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Don Watkins

My Movies. The Perfect Computer Entertainment Application

By Don Watkins

 
 
 

 

From the first time I ever used a computer my dream was to be able to type in a question and get an answer. I guess I can check that one off.

Then graphics came along, and I mean crummy 16 color graphics, and I saw my first GIF and I thought of the day that I would be able to access a huge video library and watch anything I wanted, any time I wanted.

It's been a long wait; seems like a million different graphic hardware devices; I have a big old box of discarded graphics cards that I can't stand to look at, the investment in them is probably more than the GDP of some small country somewhere, but there it is.

Starting with Windows 98 it was getting close. With a bunch of add on kludges it was doable, but it wasn't cool and it wasn't easy. XP-MCE (Media Center Edition) got us a step closer and then the media center with Vista (and Windows 7) crossed the line. I had arrived.

Or so I thought. Yeah, I could do the things I wanted but it didn't lend itself to a big library and it sure wasn't cool.

Then I found nirvana in the form of a Media Center add-in by the name of My Movies.

My Movies is software that you can run on a Windows media center capable computer and then hang clients on any of your media center box(es) or you can add the server/client software on a single computer and it will do just fine (but in either case you'll naturally be limited by the amount of storage you have on the box acting as the "server" for any movies you want to have online). Once you have your "server" set up you can set up other client computers to access both the movie database and the content.

This may sound scary but you'll find all the details on how to install (as well as video instructions); my description isn't going to to justice to the simplicity of setting it up.

You'll need a version of Vista or Windows 7 that includes Media Center. That's the Home Premium and Ultimate versions of Vista and Windows 7 Home Premium, Professional and Ultimate. There's a legacy version of My Movies for Windows XP MCE but it's no longer supported, only available and if you want to run Media Center I'd recommend Vista at a minimum and 7 if you have that option.

Once installed and with SQL (free) installed on the "server" adding content is easy; if you want your movies online simply rip your DVDs, add them to the server and use the My Movies Collection management program to add them to the database. Or if you don't care to rip the movies and put them online My Movies works equally well as a viewable catalog of your physical DVD discs. It also works with more exotic hardware like disc changers and bar code readers.

Here's a shot of the content management screen.

Most times adding movies is entirely automatic as when you insert a DVD in any computer running My Movies and it's automatically recognized. If it's not already present My Movies will ask if you want to add it to the catalog but in some cases you may be required to type in the name and select the movie from the search results in the My Movie database. Once the DVD is identified data is pulled from the My Movies database and you don't have to type in all the detailed information such as the actors, description or scan a front and back cover.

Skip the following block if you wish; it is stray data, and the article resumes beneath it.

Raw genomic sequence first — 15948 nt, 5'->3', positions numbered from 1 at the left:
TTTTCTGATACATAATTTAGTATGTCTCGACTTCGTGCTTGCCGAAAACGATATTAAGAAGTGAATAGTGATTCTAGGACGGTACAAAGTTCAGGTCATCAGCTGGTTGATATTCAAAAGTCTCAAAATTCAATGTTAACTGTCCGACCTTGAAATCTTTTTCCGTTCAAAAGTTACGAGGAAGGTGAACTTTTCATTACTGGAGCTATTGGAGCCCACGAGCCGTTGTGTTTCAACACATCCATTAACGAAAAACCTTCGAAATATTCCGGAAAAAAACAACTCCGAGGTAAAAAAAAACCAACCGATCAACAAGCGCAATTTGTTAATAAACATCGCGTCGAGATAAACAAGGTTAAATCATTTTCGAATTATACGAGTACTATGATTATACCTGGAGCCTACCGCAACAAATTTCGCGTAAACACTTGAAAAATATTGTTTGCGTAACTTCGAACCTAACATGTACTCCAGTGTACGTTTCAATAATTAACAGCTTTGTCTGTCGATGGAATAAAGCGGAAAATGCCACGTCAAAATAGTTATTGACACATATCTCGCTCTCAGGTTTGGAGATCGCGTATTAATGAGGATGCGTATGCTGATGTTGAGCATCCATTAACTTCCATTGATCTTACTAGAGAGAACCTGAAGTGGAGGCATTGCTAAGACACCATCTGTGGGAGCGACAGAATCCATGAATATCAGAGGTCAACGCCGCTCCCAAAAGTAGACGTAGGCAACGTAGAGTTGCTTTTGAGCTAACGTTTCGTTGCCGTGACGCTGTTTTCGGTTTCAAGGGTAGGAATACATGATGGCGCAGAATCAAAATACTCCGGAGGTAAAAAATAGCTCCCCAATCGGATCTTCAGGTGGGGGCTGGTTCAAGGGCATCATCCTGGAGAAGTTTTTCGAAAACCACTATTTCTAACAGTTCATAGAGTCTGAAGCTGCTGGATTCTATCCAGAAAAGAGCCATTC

Once your database is created you access My Movies from the Media Center application gives you the option of selecting from a number of different formats. Here's one example:

Mousing over a title in the My Movies Media Center application can cause different views depending on the options you have selected. Clicking on a title can bring up different views as well, one of which is shown above. Once you click on a title for details you can, of course, elect to play it from the copy on the server if you've gone the online storage direction. No more spending all that time looking for the physical disk, it's there when you want to watch it.

Outside of eliminating the hassle of putting your hands on the physical disk My Movies also assists with the age old question of "what do we watch?". With everything in a database My Movies provides a slick interface to expanded search capabilities; search by title, by actor or by director. Pull up the bio of an actor or a director and with a click display all their movies in your collection. Or simply pull up your most recent additions to your library.

The basic software is free but there are additional features available depending on how many points you earn. Points are available both from cash donations as well as donations in the form of updates and additions to the My Movies central database.

Every facility in the program is "unlocked" by obtaining 2,500 "points" and you get 25 points for every $1 you donate.

The program continues to evolve and in an impressive fashion; I didn't think it possible to improve it but the latest release proved me wrong.

Highly recommended. I've given you just a taste, spend some time at the My Movies site and get the full flavor of this killer app for your HTPC.

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